However it was not until 1997 that a direct experiment by S. Lamoreaux quantitatively measured the force to within 5% of the value predicted by the theory. Subsequent experiments approach an accuracy of a few percent; the causes of the Casimir effect are described by quantum field theory, which states that all of the various fundamental fields, such as the electromagnetic field, must be quantized at each and every point in space. In a simplified view, a "field" in physics may be envisioned as if space were filled with interconnected vibrating balls and springs, the strength of the field can be visualized as the displacement of a ball from its rest position. Vibrations in this field propagate and are governed by the appropriate wave equation for the particular field in question; the second quantization of quantum field theory requires that each such ball-spring combination be quantized, that is, that the strength of the field be quantized at each point in space. At the most basic level, the field at each point in space is a simple harmonic oscillator, its quantization places a quantum harmonic oscillator at each point.

Excitations of the field correspond to the elementary particles of particle physics. However the vacuum has a vastly complex structure, so all calculations of quantum field theory must be made in relation to this model of the vacuum; the vacuum has, all of the properties that a particle may have: spin, or polarization in the case of light, so on. On average, most of these properties cancel out: the vacuum is, after all, "empty" in this sense. One important exception is the vacuum expectation value of the energy; the quantization of a simple harmonic oscillator states that the lowest possible energy or zero-point energy that such an oscillator may have is Summing over all possible oscillators at all points in space gives an infinite quantity. Since only differences in energy are physically measurable, this infinity may be considered a feature of the mathematics rather than of the physics; this argument is the underpinning of the theory of renormalization. Dealing with infinite quantities in this way was a cause of widespread unease among quantum field theorists before the development in the 1970s of the renormalization group, a mathematica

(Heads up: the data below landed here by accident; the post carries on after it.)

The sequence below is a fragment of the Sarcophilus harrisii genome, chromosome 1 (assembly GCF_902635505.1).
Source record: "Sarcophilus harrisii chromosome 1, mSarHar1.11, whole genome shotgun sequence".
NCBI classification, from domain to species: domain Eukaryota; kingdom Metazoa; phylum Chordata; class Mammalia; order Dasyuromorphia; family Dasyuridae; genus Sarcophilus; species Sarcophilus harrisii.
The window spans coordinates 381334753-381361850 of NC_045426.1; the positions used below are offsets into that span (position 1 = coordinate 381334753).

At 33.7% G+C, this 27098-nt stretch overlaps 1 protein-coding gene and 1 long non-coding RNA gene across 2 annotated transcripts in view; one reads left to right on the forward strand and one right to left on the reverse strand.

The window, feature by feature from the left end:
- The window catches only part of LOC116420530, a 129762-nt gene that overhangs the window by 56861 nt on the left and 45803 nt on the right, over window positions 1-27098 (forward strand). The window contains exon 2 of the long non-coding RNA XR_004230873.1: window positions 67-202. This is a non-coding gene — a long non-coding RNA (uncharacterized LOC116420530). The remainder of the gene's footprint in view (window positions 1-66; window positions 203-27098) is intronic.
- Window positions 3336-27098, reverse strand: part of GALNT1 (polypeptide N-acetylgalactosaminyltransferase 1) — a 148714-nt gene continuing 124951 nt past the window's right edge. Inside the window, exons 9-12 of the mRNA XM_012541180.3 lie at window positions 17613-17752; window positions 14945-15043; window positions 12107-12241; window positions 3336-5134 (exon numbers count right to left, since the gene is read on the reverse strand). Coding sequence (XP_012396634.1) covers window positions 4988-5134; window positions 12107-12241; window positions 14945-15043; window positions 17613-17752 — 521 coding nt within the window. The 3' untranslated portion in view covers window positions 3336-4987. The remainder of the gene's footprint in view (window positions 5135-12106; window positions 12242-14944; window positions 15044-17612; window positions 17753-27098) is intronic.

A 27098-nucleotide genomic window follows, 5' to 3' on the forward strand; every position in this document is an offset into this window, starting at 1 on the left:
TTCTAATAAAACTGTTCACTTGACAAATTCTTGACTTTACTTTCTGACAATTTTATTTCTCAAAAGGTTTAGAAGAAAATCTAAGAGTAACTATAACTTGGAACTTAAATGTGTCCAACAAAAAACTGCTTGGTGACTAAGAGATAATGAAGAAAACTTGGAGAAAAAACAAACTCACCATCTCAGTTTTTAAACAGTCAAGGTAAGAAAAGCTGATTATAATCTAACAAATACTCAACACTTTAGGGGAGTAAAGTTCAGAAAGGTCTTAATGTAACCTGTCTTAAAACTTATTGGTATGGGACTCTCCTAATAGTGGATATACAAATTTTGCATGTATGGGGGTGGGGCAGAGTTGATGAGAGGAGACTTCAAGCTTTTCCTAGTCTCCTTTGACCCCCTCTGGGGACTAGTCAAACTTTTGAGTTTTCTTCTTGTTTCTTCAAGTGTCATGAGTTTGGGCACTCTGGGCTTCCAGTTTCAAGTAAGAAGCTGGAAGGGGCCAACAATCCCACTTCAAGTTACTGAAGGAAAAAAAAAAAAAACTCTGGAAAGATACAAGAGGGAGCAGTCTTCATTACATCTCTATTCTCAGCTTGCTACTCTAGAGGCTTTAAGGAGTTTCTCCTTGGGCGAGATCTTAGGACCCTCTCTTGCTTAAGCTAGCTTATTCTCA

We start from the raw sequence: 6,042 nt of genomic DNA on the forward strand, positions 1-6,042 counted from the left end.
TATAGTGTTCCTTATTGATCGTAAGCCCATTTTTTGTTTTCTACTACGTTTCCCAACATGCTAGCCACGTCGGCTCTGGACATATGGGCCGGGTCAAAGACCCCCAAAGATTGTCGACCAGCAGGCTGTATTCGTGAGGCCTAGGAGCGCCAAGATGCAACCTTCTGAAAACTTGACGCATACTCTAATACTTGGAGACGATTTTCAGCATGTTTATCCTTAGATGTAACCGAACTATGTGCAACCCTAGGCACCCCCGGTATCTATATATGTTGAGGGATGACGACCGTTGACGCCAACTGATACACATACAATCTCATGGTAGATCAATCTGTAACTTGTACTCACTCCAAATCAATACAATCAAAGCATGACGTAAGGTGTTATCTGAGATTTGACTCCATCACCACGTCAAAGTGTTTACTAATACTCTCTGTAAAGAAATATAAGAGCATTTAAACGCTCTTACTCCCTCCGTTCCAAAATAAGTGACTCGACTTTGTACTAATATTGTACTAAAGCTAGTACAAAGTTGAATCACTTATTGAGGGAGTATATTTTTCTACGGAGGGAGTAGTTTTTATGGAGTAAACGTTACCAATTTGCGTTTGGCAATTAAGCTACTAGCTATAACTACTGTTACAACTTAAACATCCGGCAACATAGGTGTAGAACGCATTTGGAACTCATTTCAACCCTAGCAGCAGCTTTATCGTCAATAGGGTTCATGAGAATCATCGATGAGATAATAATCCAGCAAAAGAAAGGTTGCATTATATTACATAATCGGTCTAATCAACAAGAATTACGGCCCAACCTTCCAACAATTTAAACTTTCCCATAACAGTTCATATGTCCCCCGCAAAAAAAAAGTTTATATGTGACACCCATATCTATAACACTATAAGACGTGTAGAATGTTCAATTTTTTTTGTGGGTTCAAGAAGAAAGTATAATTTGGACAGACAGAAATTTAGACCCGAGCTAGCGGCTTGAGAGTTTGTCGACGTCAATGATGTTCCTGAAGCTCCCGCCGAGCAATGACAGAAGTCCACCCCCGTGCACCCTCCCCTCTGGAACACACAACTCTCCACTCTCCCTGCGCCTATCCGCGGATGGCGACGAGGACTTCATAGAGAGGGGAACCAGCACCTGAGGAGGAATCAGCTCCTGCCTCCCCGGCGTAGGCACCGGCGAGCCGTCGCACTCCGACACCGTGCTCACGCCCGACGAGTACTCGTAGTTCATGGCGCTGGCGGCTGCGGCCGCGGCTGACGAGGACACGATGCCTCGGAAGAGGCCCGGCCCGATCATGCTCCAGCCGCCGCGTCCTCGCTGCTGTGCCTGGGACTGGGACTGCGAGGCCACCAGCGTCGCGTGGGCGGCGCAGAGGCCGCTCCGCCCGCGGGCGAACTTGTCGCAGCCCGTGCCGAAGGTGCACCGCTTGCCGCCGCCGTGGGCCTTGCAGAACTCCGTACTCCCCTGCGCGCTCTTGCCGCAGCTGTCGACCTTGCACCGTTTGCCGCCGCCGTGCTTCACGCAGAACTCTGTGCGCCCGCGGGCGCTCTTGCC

Installment sales method

The installment sales method is one of several approaches used to recognize revenue under the US GAAP when revenue and expense are recognized at the time of cash collection rather than at the time of sale. Under the US GAAP, it is the principal method of revenue recognition when the recognition occurs subsequently to the sale; the installment sales method, is used to recognize revenue after the sale has occurred and when sales are stipulated under extended cash collection terms. In general, when the risk of not being able to collect is reasonably high and when there is no reasonable basis for estimating the proportion of installment accounts, revenue recognition is deferred, the installment sales method is used; the installment sales method is used to account for sales of consumer durables, retail land sales, retirement property. Under the cost recovery method, another method to recognize income after the sale is made, no profit is recognized until all the costs are recovered; the installment sales method recognizes income proportionately as cash is collected.